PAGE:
I live in the Mohawk Valley, so when I came across details that set this commemoration here it grabbed my interest and raised my hopes for a good and interesting commemoration. However, after reading its content I have to agree with the criticisms that ask, in effect, “where’s the beef?” This is “Holy Women, Holy Men,” and the “Holy” part isn’t present (or “presented”). Earlier today I took issue with a statement making nationalistic commitments a litmus test for HWHM inclusion (and exclusion), but I have to stand foursquare with Suzanne that this commemoration falls short of RELEVANT religious criteria: as she says, “nothing in the biography tells me what about her (Brant’s) faith and conduct was special and worthy of commemoration. There is nothing in the bio. to tell me how her life might enlighten my life. And there is nothing in the bio. which connects her faith to her deeds.” I have to agree.
    .
    I part company with criticisms urging national matters be used as litmus tests regarding a candidate’s faithfulness to the Kingdom of God; that would be an idolatrous methodology. Getting beyond such divisions and nationalistic egocentricity is no small thing, and there probably will be some where we just don’t transcend those divisions or achieve reconciliation regarding them. So be it; we’re sinful even after baptism (and confirmation; and Communion; and maybe even Rosary with Benediction of the Blessed Sacrament, or a revival meeting with glossalalia and laying on of hands for healing – and exorcism — at the conclusion of the Novena , just prior to Choral Evensong). But God won’t be shocked. God can handle our shortcomings without colluding with our denial.
    .
    I would love to see any number of Native Americans commemorated (especially some with local ties) in HWHM – but only if they meet the criteria we rightly expect for anyone’s inclusion in HWHM. Unfortunately, this one doesn’t.

  10. Nigel Renton says:

    I recommend that in the title we omit the Mohawk name and her baptismal name, and call her simply “Molly Brant”.

    Line 6, second paragraph: substitute “Molly” for “Mary”.

    Line 1, third paragraph: substitute “Johnson’s” for “her husband’s”.

    Line 1, third paragraph: add “in 1774″ after “death”.

    Line 3, fourth paragraph: substitute ” in Ontario, on April 16, 1796, she was mourned by her tribespeople,” (or …”tribe,”) for “her tribesmen”.

  11. Steve Lusk says:

    To clarify on litmus tests, within the confines of HWHM, I try to be one of those who like Melville’s Father Mapple “acknowledges no law or lord, but the Lord his God, and is only a patriot to heaven.” I’m not nearly as troubled by the inclusion of Molly Brant (although nothing I’ve read persuades me she’s worthy of commemoration in HWHM) as I am by the omission of others of the same era whose religious convictions clearly did influence their lives and whose witness and accomplishments continue to inspire (even if many of those they inspire don’t realize whose examples they emulate): Peter Muhlenberg, George Mason, Thomas Jefferson, James Madison . . .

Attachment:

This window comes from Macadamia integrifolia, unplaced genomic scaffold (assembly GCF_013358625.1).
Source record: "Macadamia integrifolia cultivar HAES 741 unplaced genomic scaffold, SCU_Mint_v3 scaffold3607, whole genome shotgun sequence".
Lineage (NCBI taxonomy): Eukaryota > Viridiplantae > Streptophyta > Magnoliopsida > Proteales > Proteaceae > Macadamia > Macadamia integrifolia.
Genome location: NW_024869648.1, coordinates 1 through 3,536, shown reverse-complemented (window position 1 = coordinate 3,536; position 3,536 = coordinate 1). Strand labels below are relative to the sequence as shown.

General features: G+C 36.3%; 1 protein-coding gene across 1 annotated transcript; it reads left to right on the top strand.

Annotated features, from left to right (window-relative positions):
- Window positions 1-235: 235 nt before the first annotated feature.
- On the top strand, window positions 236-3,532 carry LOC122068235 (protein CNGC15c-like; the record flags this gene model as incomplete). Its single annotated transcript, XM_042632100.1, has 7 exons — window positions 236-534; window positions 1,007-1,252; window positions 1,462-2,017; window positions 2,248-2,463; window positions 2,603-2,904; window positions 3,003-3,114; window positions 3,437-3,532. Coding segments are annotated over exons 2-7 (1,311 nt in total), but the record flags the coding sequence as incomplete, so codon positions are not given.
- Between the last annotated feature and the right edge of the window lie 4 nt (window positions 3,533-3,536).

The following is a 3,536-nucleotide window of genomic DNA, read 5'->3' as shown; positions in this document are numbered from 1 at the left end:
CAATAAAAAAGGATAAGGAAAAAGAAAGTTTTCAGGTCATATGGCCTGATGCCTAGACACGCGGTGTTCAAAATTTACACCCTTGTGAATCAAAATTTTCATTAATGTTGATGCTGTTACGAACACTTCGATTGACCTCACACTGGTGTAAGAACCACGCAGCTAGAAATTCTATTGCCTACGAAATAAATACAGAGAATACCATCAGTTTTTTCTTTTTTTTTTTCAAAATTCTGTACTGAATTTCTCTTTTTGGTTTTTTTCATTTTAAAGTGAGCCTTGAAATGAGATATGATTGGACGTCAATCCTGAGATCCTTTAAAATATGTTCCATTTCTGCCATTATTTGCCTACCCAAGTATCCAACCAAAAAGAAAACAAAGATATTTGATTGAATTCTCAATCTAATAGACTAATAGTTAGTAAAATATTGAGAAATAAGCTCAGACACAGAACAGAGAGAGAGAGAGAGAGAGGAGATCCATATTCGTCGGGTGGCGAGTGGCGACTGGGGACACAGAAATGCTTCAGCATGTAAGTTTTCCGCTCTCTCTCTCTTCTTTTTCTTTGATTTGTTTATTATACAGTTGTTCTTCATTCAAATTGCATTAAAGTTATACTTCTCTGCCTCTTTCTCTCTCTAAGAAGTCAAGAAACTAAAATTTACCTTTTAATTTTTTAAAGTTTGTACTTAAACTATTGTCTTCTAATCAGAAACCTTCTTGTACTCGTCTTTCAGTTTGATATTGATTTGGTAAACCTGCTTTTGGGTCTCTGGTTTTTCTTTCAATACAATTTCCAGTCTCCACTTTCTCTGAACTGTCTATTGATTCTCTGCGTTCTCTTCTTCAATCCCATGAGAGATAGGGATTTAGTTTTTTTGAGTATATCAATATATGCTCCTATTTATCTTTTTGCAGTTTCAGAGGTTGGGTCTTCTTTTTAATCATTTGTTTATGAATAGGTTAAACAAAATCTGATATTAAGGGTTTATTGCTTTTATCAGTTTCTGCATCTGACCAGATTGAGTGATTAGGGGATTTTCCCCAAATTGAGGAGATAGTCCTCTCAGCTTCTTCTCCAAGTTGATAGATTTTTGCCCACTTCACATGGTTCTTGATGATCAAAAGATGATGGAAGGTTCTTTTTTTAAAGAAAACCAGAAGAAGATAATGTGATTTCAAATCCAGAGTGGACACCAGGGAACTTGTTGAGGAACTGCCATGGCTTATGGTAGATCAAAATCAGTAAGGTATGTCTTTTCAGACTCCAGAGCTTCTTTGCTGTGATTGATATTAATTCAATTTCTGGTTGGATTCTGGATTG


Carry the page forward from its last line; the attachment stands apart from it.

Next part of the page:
I’m aware that some of the latter three had Deist leanings, but they were faithful Anglicans (and later, Episcopalians) by the standards of their own time. Are Deists really farther from mainstream Anglicanism than Baptists and Roman Catholics (especially those who rejected Anglicanism for Rome)?
    Having mentioned Father Mapple, how did HWHM miss his real-life inspiration, Father Edward Thompson Taylor, “the sailor’s apostle”? He was a Methodist but gets my vote anyway. (And yes, many 19th century Methodists really did call their pastors “Father”).

  12. Lin Jenkins says:

    On another front altogether– what an arresting, but odd image. It seems quite out of keeping with what we generally see in HWHM: contemporary picture/portraits, icons, and the like. (Well, and the occasional Lego scene.) If an individual’s artwork is used, as is clearly the case here, I’d like to see it credited.

    Steve, “Deist leanings” seems a bit of an understatement about Jefferson, for one. I should recuse myself since his birthday, April 13th, is mine and my husband’s as well, and has no commemoration at the moment. (And why not St Caradoc, Welsh hermit & harpist, who stood against the English incursions of Henry I?)

    Nevertheless: I am not sure whether it is to his favor, but Jefferson had a great interest in theology in general, and the Bible in particular. Of course, creating his own version that edits out all the miracles (with scissors!) was a bit over the top…

  13. Philip Wainwright says:

    If there is a reason to commemorate this person, it should be included in the bio.

  14. Pingback: April 16 – Molly Brant Konwatsijayenni : St. Paul's Episcopal Church

  15. Pingback: April 16 – Konwatsijayenni (Molly Brant) : St. Paul's Episcopal Church

  16. Alan Bobowski says:

    At first I was, surprised to see a United Empire Loyalist commemorated by the Episcopal church but then I remembered that we commemorate both Protestant and Catholic English martyrs of the reformation so it made sense that we would commemorate people from both sides of the Revolution.
    We need more information about how Molly Brant is holy.

Leave a Reply

Fill in your details below or click an icon to log in:

WordPress.com Logo

You are commenting using your WordPress.com account. Log Out / Change )

Twitter picture

You are commenting using your Twitter account. Log Out / Change )

Facebook photo

You are commenting using your Facebook account. Log Out / Change )

Google+ photo

You are commenting using your Google+ account. Log Out / Change )

Connecting to %s

Follow

Get every new post delivered to your Inbox.

Join 637 other followers

%d bloggers like this: